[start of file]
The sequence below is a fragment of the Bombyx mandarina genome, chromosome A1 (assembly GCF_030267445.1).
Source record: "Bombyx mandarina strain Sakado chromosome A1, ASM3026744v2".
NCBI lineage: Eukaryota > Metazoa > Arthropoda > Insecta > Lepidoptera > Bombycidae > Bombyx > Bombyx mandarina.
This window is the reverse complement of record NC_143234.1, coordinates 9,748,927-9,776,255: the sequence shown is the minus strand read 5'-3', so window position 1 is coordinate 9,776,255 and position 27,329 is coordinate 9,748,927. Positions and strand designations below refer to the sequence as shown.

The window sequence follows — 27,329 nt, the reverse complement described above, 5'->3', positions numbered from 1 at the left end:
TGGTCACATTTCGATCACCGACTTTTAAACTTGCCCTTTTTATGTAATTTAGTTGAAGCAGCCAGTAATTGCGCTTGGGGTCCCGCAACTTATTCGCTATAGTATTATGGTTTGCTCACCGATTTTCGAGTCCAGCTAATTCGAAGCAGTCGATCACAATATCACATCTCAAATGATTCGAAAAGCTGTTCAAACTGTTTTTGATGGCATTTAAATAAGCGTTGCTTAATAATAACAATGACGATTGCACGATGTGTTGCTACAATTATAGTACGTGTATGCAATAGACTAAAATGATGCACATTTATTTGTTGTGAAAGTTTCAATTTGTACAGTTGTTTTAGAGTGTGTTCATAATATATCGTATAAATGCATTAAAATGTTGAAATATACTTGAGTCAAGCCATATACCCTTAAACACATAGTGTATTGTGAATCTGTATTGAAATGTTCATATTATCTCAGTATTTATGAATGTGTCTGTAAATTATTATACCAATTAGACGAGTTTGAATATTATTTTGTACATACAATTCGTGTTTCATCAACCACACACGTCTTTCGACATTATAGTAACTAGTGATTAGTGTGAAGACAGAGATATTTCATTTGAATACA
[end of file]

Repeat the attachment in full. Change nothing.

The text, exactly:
The sequence below is a fragment of the Bombyx mandarina genome, chromosome A1 (assembly GCF_030267445.1).
Source record: "Bombyx mandarina strain Sakado chromosome A1, ASM3026744v2".
NCBI lineage: Eukaryota > Metazoa > Arthropoda > Insecta > Lepidoptera > Bombycidae > Bombyx > Bombyx mandarina.
This window is the reverse complement of record NC_143234.1, coordinates 9,748,927-9,776,255: the sequence shown is the minus strand read 5'-3', so window position 1 is coordinate 9,776,255 and position 27,329 is coordinate 9,748,927. Positions and strand designations below refer to the sequence as shown.

The window sequence follows — 27,329 nt, the reverse complement described above, 5'->3', positions numbered from 1 at the left end:
TGGTCACATTTCGATCACCGACTTTTAAACTTGCCCTTTTTATGTAATTTAGTTGAAGCAGCCAGTAATTGCGCTTGGGGTCCCGCAACTTATTCGCTATAGTATTATGGTTTGCTCACCGATTTTCGAGTCCAGCTAATTCGAAGCAGTCGATCACAATATCACATCTCAAATGATTCGAAAAGCTGTTCAAACTGTTTTTGATGGCATTTAAATAAGCGTTGCTTAATAATAACAATGACGATTGCACGATGTGTTGCTACAATTATAGTACGTGTATGCAATAGACTAAAATGATGCACATTTATTTGTTGTGAAAGTTTCAATTTGTACAGTTGTTTTAGAGTGTGTTCATAATATATCGTATAAATGCATTAAAATGTTGAAATATACTTGAGTCAAGCCATATACCCTTAAACACATAGTGTATTGTGAATCTGTATTGAAATGTTCATATTATCTCAGTATTTATGAATGTGTCTGTAAATTATTATACCAATTAGACGAGTTTGAATATTATTTTGTACATACAATTCGTGTTTCATCAACCACACACGTCTTTCGACATTATAGTAACTAGTGATTAGTGTGAAGACAGAGATATTTCATTTGAATACA